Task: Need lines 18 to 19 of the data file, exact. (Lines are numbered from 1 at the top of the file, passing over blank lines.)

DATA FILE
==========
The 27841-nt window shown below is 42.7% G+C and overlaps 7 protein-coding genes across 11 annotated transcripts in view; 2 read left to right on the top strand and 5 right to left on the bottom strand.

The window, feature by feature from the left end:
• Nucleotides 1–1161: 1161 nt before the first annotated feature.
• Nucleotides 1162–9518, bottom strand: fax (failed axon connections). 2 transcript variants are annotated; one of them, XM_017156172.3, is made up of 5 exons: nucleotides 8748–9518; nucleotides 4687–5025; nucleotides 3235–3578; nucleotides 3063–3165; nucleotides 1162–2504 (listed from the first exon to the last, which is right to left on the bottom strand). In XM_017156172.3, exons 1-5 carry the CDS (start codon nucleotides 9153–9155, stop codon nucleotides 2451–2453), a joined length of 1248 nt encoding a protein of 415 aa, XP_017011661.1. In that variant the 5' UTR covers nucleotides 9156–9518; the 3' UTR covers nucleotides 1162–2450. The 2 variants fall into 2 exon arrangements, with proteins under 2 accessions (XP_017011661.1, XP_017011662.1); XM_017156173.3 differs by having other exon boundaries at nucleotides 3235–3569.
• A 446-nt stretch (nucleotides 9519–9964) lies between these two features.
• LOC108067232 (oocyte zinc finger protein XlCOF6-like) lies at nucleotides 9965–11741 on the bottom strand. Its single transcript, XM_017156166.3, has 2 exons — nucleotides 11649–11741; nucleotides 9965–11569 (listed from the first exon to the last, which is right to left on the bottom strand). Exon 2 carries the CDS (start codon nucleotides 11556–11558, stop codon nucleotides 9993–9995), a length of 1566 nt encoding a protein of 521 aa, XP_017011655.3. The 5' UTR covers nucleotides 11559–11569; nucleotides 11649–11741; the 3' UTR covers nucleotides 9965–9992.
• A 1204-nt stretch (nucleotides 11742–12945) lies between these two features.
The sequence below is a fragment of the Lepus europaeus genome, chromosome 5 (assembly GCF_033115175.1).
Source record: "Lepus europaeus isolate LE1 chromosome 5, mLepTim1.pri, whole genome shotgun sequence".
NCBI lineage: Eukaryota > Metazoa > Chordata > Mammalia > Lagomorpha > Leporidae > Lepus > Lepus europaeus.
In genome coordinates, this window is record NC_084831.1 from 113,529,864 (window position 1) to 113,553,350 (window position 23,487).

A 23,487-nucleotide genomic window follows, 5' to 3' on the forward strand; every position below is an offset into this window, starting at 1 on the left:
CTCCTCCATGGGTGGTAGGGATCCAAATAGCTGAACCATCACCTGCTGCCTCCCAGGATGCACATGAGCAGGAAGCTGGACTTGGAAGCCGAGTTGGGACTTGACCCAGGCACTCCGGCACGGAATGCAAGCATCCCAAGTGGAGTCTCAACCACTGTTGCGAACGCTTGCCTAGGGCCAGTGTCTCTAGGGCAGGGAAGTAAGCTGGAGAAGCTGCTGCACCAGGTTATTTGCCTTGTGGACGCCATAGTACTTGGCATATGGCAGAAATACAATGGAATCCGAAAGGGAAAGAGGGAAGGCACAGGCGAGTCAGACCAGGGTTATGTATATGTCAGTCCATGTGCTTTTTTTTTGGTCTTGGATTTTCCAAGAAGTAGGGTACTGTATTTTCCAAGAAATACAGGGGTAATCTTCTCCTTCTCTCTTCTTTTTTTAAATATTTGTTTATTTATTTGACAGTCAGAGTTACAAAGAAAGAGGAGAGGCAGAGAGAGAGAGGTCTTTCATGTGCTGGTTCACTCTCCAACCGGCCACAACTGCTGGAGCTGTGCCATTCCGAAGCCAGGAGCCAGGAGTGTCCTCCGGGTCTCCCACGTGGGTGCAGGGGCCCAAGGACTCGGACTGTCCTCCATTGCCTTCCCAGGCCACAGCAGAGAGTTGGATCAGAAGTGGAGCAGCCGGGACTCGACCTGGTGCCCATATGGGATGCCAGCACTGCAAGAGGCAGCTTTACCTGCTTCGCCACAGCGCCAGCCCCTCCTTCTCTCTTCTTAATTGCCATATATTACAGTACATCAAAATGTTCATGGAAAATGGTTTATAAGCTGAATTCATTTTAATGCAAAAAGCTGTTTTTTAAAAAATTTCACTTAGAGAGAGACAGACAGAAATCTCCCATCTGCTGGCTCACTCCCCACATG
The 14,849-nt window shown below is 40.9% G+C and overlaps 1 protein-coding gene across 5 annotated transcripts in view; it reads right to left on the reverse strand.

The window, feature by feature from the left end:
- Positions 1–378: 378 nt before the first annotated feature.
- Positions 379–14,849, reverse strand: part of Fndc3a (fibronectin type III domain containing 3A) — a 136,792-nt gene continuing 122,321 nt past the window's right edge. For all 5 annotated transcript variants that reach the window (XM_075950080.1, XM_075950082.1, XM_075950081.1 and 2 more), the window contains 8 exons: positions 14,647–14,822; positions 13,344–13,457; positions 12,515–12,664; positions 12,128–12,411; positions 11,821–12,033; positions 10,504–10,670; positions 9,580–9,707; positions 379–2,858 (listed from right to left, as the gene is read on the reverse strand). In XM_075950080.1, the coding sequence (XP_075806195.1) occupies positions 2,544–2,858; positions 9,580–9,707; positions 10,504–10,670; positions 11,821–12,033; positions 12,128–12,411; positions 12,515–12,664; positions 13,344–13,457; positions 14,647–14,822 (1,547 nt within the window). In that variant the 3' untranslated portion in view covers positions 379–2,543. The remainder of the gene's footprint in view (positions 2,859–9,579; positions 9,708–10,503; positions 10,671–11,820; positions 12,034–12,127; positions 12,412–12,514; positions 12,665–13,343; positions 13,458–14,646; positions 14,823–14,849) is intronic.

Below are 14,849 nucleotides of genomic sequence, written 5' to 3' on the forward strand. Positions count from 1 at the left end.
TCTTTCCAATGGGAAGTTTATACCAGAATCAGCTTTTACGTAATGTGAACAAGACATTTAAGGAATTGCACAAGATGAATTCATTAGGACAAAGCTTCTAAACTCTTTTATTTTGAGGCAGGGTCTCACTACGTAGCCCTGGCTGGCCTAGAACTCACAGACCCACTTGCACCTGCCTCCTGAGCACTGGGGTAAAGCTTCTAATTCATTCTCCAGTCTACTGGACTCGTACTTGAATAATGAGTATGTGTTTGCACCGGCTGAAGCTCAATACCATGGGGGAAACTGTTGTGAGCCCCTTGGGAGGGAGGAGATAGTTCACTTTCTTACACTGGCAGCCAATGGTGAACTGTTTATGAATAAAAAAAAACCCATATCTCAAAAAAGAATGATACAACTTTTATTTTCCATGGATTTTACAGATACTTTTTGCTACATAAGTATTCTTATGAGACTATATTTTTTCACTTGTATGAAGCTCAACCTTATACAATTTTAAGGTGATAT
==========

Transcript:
Below are 14,849 nucleotides of genomic sequence, written 5' to 3' on the forward strand. Positions count from 1 at the left end.
TCTTTCCAATGGGAAGTTTATACCAGAATCAGCTTTTACGTAATGTGAACAAGACATTTAAGGAATTGCACAAGATGAATTCATTAGGACAAAGCTTCTAAACTCTTTTATTTTGAGGCAGGGTCTCACTACGTAGCCCTGGCTGGCCTAGAACTCACAGACCCACTTGCACCTGCCTCCTGAGCACTGGGGTAAAGCTTCTAATTCATTCTCCAGTCTACTGGACTCGTACTTGAATAATGAGTATGTGTTTGCACCGGCTGAAGCTCAATACCATGGGGGAAACTGTTGTGAGCCCCTTGGGAGGGAGGAGATAGTTCACTTTCTTACACTGGCAGCCAATGGTGAACTGTTTATGAATAAAAAAAAACCCATATCTCAAAAAAGAATGATACAACTTTTATTTTCCATGGATTTTACAGATACTTTTTGCTACATAAGTATTCTTATGAGACTATATTTTTTCACTTGTATGAAGCTCAACCTTATACAATTTTAAGGTGATAT